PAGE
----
This is what an asylum seeker problem looks like!
Clementine Grace (26-07-2013)
“My father was killed when I was 17, my brother kidnapped and killed — I was beaten many times by insurgents,” he explained. ”I exhausted all options before getting on the boat — I went to Pakistan and tried to come legally but there are over 3 million refugees in Pakistan — if you were to wait in some refugee queue you would never be processed — I came to save my life." - Yaseed Muhammad, a 24-year-old Afghan refugee.
Why don't we all just stop pretending shall we, lets all just stop pretending that if we were in these same type situations, that we would go to the ends of the earth, raised money any which way, and do whatever it took to get our kids to safe place.
Ridiculous and so very easy, to sit back in our comfortable safe homes here in Australia and judge others for taking a journey that can very well end in death.
Looking at that picture confirmed that I would hate for my child to have his childhood there. People must be at the end of their rope with the decisions they make. I could not even imagine making a choice like that, both options are completely harrowing.
Paul Bongiorno tweeted today...
"Unarmed desperate families, men women and children in leaky boats a threat to our national security. Are we mad?"
As conversations seem to be going round and round in circles I'm not going to comment on what has already been said in the last 10 pages or so but nonetheless on related issue.
A lot of people comment on the Convention and hold it responsible for ascertaining who is recognised, who isn't and who gets the right to enter a country. Thing is, the Convention was not written to be used as a migration control instrument and shouldn't be called upon to act as one. To cite the Convention as being responsible is incorrect both by design and by law. The state still retains its inalienable right to stipulate entry requirements be they signatories to the Convention or not. The Convention is not the panacea as comments in here imply it is and constantly dragging it out to cement a point to justify entry etc is an inaccuracy. From my perspective, my main concern is that Australia stands to breach its obligations at international law (and not the Convention). Yet no one has really mentioned this aspect.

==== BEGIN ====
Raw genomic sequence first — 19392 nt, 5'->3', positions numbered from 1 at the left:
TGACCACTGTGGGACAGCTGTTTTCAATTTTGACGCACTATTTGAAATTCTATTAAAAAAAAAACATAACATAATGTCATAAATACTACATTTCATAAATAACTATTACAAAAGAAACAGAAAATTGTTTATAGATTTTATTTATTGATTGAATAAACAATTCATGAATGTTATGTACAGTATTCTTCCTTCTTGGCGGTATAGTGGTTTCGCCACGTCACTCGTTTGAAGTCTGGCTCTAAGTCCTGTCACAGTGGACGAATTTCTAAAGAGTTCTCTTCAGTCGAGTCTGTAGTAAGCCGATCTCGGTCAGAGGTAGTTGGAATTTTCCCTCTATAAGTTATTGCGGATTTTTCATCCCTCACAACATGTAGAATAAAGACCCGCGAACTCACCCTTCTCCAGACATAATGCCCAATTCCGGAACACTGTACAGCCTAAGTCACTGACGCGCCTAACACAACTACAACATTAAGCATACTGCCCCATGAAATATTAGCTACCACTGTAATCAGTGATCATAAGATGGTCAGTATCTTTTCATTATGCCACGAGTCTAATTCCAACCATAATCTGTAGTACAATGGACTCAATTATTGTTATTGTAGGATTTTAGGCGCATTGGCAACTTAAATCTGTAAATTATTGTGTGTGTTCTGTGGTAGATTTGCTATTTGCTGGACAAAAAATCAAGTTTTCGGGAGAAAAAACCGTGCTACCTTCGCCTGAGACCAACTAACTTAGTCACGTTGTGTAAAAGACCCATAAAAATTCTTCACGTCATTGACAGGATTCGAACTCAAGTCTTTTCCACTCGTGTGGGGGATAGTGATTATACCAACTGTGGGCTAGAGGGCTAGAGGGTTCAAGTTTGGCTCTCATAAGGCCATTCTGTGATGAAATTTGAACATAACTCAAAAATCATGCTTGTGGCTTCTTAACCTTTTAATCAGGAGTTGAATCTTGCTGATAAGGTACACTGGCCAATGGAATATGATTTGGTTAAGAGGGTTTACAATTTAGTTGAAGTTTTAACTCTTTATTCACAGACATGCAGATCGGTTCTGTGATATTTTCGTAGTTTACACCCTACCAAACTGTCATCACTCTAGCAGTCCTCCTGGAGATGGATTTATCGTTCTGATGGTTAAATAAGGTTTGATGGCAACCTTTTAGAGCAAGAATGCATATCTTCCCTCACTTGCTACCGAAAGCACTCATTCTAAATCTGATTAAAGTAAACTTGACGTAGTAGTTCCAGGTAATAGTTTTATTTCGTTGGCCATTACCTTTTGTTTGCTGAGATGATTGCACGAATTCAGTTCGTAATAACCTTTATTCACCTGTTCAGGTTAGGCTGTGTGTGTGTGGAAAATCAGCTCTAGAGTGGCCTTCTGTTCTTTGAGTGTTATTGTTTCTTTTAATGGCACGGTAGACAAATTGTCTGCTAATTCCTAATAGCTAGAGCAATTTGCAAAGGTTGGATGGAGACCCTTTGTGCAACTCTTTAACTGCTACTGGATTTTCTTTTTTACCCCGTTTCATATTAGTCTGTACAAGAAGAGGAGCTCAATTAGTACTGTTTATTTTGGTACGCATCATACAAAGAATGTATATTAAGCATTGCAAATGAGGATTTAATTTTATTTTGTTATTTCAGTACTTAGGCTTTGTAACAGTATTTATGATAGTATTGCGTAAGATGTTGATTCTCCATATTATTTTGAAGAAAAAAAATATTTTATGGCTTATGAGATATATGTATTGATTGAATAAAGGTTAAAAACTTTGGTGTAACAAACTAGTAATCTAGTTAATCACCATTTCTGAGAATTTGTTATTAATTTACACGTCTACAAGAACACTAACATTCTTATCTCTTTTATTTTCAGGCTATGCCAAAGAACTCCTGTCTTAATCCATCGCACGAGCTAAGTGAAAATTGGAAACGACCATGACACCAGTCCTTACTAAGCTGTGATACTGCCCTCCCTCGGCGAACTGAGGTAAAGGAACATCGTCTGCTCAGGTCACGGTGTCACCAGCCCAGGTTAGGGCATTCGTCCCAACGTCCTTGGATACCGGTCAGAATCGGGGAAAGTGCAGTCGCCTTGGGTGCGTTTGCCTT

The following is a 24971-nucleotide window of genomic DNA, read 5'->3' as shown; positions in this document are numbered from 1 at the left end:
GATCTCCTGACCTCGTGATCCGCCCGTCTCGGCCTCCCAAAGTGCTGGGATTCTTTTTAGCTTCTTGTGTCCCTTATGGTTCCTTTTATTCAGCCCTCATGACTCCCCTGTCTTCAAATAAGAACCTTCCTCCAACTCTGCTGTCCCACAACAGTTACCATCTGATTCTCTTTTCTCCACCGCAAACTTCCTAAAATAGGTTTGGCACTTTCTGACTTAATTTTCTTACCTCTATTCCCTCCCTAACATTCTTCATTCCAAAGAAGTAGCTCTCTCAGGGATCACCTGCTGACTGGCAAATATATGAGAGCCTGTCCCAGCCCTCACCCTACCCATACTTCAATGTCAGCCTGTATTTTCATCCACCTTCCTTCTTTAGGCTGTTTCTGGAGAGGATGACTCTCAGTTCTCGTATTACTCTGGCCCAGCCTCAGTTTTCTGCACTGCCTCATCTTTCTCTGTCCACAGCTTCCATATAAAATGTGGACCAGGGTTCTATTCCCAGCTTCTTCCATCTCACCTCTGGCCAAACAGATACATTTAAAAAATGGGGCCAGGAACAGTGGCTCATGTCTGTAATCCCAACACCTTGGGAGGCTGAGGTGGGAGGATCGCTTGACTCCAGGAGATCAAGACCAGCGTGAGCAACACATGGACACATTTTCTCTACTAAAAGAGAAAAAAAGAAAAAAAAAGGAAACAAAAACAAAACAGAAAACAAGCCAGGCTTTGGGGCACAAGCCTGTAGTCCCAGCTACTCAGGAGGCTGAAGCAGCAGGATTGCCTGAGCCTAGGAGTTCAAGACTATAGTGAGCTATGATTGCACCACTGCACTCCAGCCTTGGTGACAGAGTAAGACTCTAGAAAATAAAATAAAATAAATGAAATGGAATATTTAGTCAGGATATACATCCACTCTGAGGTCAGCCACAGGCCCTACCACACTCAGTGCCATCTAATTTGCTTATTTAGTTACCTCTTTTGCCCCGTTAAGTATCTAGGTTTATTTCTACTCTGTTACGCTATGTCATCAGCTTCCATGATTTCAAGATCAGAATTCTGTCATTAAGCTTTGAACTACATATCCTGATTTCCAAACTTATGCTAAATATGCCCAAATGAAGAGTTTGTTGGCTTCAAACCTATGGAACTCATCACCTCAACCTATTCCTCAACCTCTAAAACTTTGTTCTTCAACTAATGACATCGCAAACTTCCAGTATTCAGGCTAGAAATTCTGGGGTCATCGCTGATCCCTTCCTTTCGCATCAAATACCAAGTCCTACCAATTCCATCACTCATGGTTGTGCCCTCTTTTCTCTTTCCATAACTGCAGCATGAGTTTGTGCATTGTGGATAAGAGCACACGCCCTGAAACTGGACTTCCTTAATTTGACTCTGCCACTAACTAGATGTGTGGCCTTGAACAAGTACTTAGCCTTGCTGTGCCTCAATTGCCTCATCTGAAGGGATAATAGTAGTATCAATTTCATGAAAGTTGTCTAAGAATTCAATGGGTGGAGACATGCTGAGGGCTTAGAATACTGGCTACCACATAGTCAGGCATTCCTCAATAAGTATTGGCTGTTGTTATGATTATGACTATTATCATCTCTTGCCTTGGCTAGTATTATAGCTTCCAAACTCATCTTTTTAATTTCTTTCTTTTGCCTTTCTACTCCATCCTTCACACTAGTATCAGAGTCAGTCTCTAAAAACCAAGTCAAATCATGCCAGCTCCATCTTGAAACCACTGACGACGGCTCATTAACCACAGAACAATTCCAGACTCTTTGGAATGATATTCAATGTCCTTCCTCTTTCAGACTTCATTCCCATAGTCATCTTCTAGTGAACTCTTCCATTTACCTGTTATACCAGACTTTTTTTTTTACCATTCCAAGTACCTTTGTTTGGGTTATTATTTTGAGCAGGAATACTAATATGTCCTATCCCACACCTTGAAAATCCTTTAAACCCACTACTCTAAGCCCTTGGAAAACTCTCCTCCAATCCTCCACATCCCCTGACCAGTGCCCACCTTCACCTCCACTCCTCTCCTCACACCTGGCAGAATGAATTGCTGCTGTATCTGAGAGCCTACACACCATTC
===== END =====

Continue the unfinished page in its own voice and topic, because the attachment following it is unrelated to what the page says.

This issue should be, as Rudd has called for, discussed inconference at international level. While the new policy is repugnant to me for reasons already expressed, I have to commend Rudd for taking the initiative to explore new initiatives that place emphasis on co-operation and burden sharing between regional countries. I also support the right to exercise sovereignty of state which address refugee criteria as well as national security issues. I think it's a home truth that we can't take everyone in and nor should we. It is unfortunate, however, that his initial vision towards responsibility sharing has moved and is now focussed on anti-smuggling which won't work. Perhaps he has done this via pressure from the coalition and the poisonous debate being conducted in Australia which is fuelled by misinformation and rhetoric. But as other countries have demonstrated (oftenwith violence), policies placed around deterrents never work. I think the focus should return to who is arriving and why and to have the infrastructure already in place to address those aspects rather than fire up fears of smuggling.
On a side note, Indonesia does detain its asylum seekers. However it also dumps them in towns and leaves them to fend for themselves. It all depends on who is in charge at the time of the boat being intercepted...and who has money.
I think it's important to note, too, that it is possible to have a bank account here as a tourist, to utilise Medicare and to pay tax. It’s also not a crime to have or use private insurance while you’re here either. It has been omitted that many, many people who work here and then leave do so without collecting taxes or superannuation owed to them. And even if you are on a legitimate visa here, if you choose not to pay tax then this is a violation of that visa and had this crime been discovered, the visa would have been revoked, making the holder an overstayer (and criminal).
Last edited by Caviar; 26-07-2013 at 20:05. Reason: ..thank you to the kind poster who educated me about the format function...duh! :) I now have paragraphs and spacing.
I'm not going to comment any more. It really saddens me to hear of the massive lack of compassion shown by some.
The country you are born into is pure luck. We are so extremely lucky to be born into an amazing, wealthy and most of all FREE country like Australia. Yet we think we can make black and white judgments of those who have been in horrific war zones, famine and have been tortured and had family members murdered. If you don't have the right visa and don't come here the way we want you to, we won't help you. Even CHILDREN.
It saddens me to think of all the issues currently facing our country people still choose to get on the bandwagon of "stop the boats" with such gusto. For a very small number of refugee's in reality. I need to stay out of these threads, they only make me more frustrated and disheartened.
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